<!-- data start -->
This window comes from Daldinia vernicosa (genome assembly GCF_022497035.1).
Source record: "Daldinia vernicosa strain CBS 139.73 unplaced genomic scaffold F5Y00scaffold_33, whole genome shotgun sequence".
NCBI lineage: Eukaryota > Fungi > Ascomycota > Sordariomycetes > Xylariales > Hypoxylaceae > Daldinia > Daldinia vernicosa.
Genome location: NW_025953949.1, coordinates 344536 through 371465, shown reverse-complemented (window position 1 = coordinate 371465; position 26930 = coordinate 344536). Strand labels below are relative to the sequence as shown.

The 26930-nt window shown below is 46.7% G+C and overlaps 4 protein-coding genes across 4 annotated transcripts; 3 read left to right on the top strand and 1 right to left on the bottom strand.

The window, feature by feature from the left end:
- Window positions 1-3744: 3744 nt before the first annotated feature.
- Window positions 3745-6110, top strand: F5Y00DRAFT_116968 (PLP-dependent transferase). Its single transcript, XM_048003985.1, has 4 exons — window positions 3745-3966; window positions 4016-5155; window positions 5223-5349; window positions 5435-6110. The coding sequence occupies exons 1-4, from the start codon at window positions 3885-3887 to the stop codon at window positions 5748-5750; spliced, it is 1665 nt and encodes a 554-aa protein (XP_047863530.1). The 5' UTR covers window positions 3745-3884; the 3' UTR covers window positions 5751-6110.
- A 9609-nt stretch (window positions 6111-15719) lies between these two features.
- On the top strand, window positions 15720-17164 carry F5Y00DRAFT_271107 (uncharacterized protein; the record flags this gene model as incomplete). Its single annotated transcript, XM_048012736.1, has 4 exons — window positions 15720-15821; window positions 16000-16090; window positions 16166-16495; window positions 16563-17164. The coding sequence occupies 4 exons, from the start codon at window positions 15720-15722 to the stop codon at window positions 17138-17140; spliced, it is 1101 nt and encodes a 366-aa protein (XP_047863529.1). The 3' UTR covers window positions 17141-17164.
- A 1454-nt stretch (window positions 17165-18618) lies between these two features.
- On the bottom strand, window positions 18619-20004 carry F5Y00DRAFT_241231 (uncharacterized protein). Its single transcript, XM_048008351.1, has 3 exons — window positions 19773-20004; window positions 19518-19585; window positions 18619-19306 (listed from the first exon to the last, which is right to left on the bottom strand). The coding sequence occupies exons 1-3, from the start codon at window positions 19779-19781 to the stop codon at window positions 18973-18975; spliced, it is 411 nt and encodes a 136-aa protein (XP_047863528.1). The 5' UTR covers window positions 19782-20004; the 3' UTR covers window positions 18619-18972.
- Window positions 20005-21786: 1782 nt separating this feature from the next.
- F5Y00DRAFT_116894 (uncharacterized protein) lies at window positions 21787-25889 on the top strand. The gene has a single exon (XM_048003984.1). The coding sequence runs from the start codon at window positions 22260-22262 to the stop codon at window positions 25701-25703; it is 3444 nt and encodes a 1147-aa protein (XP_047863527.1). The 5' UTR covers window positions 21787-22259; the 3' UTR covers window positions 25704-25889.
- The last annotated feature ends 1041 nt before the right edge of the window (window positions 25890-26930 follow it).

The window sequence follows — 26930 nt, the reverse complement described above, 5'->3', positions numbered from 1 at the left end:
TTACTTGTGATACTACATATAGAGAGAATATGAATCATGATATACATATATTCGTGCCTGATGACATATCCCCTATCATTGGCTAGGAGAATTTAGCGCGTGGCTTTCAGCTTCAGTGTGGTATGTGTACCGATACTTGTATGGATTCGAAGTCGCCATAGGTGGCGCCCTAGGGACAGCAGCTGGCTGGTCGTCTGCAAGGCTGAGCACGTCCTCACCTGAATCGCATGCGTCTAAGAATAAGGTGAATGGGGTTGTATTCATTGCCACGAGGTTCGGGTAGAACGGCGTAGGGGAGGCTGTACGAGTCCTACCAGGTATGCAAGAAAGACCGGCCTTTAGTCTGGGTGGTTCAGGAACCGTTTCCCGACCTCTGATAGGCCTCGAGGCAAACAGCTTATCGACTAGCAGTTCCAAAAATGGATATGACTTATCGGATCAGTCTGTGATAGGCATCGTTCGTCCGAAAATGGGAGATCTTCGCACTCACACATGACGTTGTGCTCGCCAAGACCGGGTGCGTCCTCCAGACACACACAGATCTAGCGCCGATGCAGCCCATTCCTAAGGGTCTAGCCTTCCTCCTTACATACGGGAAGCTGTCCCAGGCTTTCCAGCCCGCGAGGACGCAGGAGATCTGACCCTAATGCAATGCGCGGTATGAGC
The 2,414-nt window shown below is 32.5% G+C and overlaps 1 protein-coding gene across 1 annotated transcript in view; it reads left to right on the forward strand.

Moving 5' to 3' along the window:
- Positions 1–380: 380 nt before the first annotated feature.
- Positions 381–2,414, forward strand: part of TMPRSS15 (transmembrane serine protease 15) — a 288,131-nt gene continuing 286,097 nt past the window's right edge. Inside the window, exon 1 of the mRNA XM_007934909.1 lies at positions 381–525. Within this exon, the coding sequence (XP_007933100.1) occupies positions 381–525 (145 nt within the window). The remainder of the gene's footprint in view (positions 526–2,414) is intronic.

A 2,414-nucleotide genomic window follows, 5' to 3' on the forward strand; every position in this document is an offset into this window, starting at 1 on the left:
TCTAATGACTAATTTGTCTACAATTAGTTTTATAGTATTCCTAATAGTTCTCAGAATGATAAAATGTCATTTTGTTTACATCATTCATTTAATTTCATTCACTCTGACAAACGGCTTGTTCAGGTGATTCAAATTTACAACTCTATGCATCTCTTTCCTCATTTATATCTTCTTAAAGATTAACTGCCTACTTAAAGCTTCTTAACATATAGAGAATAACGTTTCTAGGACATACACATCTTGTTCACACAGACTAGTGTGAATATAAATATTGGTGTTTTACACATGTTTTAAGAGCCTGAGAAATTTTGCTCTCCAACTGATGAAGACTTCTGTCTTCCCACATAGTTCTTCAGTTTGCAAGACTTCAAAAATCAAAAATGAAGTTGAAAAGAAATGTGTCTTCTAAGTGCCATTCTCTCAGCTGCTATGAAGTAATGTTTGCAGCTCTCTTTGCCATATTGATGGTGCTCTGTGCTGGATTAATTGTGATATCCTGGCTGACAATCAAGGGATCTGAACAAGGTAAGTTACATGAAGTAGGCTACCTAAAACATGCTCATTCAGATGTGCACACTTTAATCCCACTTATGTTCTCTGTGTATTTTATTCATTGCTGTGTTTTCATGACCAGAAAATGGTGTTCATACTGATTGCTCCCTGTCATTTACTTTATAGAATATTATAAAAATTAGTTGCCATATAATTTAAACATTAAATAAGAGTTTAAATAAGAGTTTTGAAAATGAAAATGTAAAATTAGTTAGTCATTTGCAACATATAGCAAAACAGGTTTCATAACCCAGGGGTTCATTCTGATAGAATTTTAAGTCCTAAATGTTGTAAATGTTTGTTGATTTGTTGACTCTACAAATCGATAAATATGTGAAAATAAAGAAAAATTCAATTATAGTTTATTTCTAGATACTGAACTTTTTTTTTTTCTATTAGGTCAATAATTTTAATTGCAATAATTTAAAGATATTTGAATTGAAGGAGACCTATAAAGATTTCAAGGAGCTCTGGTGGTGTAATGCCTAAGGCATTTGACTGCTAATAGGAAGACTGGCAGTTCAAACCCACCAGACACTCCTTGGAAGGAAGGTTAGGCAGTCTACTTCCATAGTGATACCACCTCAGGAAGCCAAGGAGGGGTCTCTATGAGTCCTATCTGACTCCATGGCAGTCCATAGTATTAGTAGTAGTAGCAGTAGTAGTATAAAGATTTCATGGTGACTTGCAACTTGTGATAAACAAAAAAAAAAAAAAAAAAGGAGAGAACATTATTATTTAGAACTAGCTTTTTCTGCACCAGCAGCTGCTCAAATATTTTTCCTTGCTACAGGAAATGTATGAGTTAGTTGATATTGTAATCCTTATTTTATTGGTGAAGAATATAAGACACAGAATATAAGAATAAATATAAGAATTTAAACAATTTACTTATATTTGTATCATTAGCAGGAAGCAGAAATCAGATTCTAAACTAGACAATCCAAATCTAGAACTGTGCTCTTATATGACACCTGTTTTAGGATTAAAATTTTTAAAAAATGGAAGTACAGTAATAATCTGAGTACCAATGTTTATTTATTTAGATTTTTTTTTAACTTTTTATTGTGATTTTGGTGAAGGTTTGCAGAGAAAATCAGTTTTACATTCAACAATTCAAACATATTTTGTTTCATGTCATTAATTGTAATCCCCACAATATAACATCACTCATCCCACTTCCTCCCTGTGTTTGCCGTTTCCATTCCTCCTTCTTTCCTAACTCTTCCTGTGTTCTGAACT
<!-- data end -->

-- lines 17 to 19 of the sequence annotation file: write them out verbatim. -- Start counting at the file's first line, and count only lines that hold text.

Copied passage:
TTACTTGTGATACTACATATAGAGAGAATATGAATCATGATATACATATATTCGTGCCTGATGACATATCCCCTATCATTGGCTAGGAGAATTTAGCGCGTGGCTTTCAGCTTCAGTGTGGTATGTGTACCGATACTTGTATGGATTCGAAGTCGCCATAGGTGGCGCCCTAGGGACAGCAGCTGGCTGGTCGTCTGCAAGGCTGAGCACGTCCTCACCTGAATCGCATGCGTCTAAGAATAAGGTGAATGGGGTTGTATTCATTGCCACGAGGTTCGGGTAGAACGGCGTAGGGGAGGCTGTACGAGTCCTACCAGGTATGCAAGAAAGACCGGCCTTTAGTCTGGGTGGTTCAGGAACCGTTTCCCGACCTCTGATAGGCCTCGAGGCAAACAGCTTATCGACTAGCAGTTCCAAAAATGGATATGACTTATCGGATCAGTCTGTGATAGGCATCGTTCGTCCGAAAATGGGAGATCTTCGCACTCACACATGACGTTGTGCTCGCCAAGACCGGGTGCGTCCTCCAGACACACACAGATCTAGCGCCGATGCAGCCCATTCCTAAGGGTCTAGCCTTCCTCCTTACATACGGGAAGCTGTCCCAGGCTTTCCAGCCCGCGAGGACGCAGGAGATCTGACCCTAATGCAATGCGCGGTATGAGC
The 2,414-nt window shown below is 32.5% G+C and overlaps 1 protein-coding gene across 1 annotated transcript in view; it reads left to right on the forward strand.

Moving 5' to 3' along the window: